This brief is about the likelihood of suicidal behavior and ideation among African Americans and Hispanic Americans after surgery. In policy and practice, pain medications should be prescribed after major surgery, health professionals should evaluate for both physical and psychological suffering several months after surgery, and also provide more services to the patient if necessary; the VHA should expand its suicide prevention program and tailor interventions toward cultural subgroups. Suggestions for future research include looking at prescriber and patient characteristics when prescribing pain medication, looking at the differences in post-surgery coping by race, and relying on data from veterans about to have major surgery.
Copeland, L. A., McIntyre, R. T., Stock, E. M., Zeber, J. E., MacCarthy, D. J., & Pugh, M. J. (2014). Prevalence of suicidality among Hispanic and African American veterans following surgery. American Journal of Public Health, 104(Suppl 4), S603–S608. https://doi.org/10.2105/AJPH.2014.301938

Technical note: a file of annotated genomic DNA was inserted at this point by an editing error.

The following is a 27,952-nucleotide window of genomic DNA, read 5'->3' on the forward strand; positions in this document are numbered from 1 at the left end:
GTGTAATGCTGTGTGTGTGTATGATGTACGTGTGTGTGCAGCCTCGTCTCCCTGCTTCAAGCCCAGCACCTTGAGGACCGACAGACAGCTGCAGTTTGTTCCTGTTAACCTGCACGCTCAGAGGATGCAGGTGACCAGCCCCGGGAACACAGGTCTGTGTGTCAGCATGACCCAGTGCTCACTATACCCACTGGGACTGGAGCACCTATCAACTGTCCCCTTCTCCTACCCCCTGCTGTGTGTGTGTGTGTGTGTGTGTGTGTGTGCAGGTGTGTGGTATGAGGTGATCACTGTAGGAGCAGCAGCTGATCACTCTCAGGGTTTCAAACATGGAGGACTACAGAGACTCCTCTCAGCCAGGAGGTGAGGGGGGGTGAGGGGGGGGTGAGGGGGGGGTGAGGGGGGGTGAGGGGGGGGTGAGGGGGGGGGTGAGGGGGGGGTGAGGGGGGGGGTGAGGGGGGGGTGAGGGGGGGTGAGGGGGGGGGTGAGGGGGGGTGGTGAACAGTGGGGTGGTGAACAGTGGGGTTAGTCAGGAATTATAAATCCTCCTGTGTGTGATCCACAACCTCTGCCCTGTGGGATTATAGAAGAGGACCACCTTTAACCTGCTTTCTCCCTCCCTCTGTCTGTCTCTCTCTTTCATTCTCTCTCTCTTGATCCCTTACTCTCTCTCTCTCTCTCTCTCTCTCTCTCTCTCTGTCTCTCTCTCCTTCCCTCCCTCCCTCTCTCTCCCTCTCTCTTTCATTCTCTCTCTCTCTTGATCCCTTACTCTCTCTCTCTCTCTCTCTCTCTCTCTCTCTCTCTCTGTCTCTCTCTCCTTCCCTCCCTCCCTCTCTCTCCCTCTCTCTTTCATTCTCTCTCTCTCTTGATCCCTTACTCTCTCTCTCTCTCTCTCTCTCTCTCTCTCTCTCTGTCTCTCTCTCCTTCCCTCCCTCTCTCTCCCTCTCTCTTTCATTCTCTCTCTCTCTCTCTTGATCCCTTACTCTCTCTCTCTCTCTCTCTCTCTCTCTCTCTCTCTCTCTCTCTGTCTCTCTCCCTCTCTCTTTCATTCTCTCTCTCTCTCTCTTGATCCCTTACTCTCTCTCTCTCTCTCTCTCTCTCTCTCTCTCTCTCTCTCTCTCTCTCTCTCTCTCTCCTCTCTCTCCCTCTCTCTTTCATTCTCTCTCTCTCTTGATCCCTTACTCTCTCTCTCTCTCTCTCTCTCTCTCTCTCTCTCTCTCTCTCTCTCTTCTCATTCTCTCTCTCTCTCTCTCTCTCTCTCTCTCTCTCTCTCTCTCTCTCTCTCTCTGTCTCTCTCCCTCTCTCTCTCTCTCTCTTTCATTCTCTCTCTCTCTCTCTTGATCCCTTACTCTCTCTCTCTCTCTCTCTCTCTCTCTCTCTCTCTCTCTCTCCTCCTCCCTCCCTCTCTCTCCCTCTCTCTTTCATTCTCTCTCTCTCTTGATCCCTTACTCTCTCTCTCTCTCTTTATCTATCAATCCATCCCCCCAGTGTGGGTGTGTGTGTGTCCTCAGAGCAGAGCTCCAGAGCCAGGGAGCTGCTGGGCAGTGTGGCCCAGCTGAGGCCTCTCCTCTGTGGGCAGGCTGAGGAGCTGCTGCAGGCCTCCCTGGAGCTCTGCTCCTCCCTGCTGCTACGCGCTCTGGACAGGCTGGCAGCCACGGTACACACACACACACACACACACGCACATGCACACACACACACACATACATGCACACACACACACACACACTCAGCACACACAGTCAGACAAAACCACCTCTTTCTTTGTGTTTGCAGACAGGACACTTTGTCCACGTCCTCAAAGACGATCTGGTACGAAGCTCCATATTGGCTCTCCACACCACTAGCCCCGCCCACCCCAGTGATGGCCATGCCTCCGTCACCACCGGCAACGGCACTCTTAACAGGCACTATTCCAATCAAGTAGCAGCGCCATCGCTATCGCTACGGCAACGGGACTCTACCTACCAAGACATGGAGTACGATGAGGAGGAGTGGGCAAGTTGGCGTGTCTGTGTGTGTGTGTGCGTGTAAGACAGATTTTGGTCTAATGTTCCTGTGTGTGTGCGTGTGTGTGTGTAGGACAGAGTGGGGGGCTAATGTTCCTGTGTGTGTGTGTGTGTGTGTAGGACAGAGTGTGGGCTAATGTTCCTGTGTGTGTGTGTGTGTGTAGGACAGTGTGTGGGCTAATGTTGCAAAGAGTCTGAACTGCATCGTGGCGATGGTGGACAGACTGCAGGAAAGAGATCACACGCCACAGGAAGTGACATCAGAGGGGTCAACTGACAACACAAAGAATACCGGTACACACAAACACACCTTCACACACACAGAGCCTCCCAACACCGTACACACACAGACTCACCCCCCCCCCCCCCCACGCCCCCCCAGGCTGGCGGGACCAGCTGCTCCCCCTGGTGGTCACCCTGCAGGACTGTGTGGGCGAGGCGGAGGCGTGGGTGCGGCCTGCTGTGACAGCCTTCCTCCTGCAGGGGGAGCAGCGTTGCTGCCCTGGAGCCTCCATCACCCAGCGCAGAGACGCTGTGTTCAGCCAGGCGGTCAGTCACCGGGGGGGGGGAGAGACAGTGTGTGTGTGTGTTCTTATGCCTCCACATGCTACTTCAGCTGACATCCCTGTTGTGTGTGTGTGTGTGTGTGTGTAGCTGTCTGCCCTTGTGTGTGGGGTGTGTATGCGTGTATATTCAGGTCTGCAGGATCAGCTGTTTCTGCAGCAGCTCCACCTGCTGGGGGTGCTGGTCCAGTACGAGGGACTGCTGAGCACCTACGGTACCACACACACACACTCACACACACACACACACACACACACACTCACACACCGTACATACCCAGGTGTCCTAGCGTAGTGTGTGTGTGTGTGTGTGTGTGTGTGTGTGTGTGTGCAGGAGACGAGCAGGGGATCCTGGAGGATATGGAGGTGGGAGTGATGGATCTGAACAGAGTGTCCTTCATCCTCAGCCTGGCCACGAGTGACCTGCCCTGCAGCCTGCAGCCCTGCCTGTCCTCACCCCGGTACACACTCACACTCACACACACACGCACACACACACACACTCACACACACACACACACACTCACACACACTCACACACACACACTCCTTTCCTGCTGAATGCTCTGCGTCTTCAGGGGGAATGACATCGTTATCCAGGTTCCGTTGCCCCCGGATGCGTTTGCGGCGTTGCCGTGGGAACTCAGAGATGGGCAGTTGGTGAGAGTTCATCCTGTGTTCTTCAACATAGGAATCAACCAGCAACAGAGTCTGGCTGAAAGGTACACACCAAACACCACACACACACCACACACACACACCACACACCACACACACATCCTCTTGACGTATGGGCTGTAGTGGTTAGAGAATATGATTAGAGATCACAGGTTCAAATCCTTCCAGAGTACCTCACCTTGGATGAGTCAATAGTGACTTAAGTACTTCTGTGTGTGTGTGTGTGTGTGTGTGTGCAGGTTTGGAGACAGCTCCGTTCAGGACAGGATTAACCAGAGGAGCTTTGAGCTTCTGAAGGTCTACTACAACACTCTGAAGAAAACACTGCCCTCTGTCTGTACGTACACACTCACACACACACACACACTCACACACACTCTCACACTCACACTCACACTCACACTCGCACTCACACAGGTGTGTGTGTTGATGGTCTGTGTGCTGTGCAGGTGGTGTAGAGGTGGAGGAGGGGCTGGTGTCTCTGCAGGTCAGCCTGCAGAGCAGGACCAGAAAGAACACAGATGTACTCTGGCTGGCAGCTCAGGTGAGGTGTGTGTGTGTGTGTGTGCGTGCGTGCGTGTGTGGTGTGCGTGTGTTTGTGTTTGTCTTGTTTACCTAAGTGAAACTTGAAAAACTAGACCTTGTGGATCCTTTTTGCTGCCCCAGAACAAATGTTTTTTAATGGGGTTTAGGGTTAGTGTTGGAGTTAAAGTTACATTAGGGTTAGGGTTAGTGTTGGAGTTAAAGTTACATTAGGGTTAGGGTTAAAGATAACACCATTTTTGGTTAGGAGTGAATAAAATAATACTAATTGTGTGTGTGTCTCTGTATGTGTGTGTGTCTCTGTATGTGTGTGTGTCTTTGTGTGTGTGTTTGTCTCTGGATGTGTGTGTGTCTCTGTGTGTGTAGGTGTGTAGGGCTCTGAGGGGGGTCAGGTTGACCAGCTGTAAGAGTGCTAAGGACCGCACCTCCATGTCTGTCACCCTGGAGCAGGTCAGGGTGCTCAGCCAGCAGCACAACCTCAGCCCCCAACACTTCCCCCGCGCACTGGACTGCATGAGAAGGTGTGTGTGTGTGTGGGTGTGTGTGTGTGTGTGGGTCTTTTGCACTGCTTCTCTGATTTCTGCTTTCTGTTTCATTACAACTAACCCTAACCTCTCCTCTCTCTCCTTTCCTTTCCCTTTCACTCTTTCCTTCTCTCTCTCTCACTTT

Medicine and Health Sciences | Mental and Social Health | Mental Disorders | Military and Veterans Studies | Psychiatric and Mental Health | Psychiatry and Psychology | Public Affairs, Public Policy and Public Administration | Race and Ethnicity | Social and Behavioral Sciences
Suicide, Suicidal ideation, Health and wellness, Veterans, Hispanic Americans, African Americans
Suicide; Veterans--United States; Hispanic American veterans; African American veterans
Institute for Veterans and Military Families at Syracuse University
Institute for Veterans and Military Families at Syracuse University, "Research Brief: "Prevalence of Suicidality Among Hispanic and African American Veterans Following Surgery"" (2015). Institute for Veterans and Military Families. 290.
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